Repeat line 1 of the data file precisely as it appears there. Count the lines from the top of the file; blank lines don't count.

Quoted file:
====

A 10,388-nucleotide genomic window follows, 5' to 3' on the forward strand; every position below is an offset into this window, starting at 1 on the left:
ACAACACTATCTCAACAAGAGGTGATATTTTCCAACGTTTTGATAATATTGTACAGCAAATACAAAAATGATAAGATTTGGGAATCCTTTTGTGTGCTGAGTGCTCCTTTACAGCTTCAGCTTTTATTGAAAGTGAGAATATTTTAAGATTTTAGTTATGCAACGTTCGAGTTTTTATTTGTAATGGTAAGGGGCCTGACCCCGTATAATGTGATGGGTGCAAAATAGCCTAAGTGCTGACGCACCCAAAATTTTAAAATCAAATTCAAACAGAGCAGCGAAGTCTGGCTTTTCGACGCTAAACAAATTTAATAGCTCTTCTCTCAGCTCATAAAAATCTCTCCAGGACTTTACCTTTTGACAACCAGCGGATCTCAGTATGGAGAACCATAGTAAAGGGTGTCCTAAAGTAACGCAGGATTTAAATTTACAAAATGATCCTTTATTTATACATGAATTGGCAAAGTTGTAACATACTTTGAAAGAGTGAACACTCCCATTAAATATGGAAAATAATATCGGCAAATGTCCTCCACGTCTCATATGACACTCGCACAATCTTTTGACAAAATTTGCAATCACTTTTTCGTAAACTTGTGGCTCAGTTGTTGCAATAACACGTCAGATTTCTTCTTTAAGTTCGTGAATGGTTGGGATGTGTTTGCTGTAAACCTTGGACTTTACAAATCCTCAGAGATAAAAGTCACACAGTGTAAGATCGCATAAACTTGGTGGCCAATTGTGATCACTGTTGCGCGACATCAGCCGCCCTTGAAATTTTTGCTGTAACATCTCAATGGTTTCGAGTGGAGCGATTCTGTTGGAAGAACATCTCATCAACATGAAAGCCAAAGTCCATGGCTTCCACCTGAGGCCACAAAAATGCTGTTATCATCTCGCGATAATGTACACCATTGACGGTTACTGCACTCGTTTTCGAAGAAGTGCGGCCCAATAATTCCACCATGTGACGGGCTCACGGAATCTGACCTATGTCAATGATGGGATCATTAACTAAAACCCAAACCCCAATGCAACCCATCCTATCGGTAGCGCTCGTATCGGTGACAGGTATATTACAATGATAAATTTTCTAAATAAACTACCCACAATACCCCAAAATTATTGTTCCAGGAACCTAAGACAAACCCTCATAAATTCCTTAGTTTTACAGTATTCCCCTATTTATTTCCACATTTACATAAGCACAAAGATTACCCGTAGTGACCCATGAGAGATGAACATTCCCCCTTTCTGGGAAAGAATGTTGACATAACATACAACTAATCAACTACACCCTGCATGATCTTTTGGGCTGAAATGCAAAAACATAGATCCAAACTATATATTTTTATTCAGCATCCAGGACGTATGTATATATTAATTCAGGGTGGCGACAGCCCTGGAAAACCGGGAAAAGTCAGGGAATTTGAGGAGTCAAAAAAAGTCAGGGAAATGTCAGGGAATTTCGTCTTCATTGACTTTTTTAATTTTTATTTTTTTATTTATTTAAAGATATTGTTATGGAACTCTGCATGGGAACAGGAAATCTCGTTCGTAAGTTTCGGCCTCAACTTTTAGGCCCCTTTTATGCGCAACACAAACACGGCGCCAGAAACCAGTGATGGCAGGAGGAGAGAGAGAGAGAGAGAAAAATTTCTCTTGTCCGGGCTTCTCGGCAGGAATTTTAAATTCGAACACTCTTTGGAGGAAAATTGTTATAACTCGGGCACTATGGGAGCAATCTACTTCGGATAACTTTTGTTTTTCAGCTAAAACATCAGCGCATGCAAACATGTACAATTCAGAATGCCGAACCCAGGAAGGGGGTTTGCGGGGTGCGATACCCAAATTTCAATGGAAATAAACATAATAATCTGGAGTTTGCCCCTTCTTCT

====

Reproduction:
A 10,388-nucleotide genomic window follows, 5' to 3' on the forward strand; every position below is an offset into this window, starting at 1 on the left: